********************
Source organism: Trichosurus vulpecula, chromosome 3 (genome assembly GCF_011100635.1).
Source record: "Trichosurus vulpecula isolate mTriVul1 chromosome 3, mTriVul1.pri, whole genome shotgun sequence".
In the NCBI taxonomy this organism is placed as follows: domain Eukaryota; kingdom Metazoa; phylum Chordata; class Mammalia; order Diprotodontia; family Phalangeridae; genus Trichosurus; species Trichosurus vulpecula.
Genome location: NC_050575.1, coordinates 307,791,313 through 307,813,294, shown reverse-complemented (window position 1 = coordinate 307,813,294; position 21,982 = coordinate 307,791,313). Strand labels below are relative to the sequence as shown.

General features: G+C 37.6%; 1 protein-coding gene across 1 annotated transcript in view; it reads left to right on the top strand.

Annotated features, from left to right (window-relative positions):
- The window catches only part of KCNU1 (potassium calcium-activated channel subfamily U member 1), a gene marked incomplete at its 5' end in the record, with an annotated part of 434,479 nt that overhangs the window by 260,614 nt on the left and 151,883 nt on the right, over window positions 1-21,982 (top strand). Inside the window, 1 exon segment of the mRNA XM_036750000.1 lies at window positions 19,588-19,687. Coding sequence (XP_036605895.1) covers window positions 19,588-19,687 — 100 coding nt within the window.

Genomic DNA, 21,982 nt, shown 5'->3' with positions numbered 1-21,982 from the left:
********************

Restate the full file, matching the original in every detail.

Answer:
Source organism: Trichosurus vulpecula, chromosome 3 (genome assembly GCF_011100635.1).
Source record: "Trichosurus vulpecula isolate mTriVul1 chromosome 3, mTriVul1.pri, whole genome shotgun sequence".
In the NCBI taxonomy this organism is placed as follows: domain Eukaryota; kingdom Metazoa; phylum Chordata; class Mammalia; order Diprotodontia; family Phalangeridae; genus Trichosurus; species Trichosurus vulpecula.
Genome location: NC_050575.1, coordinates 307,791,313 through 307,813,294, shown reverse-complemented (window position 1 = coordinate 307,813,294; position 21,982 = coordinate 307,791,313). Strand labels below are relative to the sequence as shown.

General features: G+C 37.6%; 1 protein-coding gene across 1 annotated transcript in view; it reads left to right on the top strand.

Annotated features, from left to right (window-relative positions):
- The window catches only part of KCNU1 (potassium calcium-activated channel subfamily U member 1), a gene marked incomplete at its 5' end in the record, with an annotated part of 434,479 nt that overhangs the window by 260,614 nt on the left and 151,883 nt on the right, over window positions 1-21,982 (top strand). Inside the window, 1 exon segment of the mRNA XM_036750000.1 lies at window positions 19,588-19,687. Coding sequence (XP_036605895.1) covers window positions 19,588-19,687 — 100 coding nt within the window.

Genomic DNA, 21,982 nt, shown 5'->3' with positions numbered 1-21,982 from the left: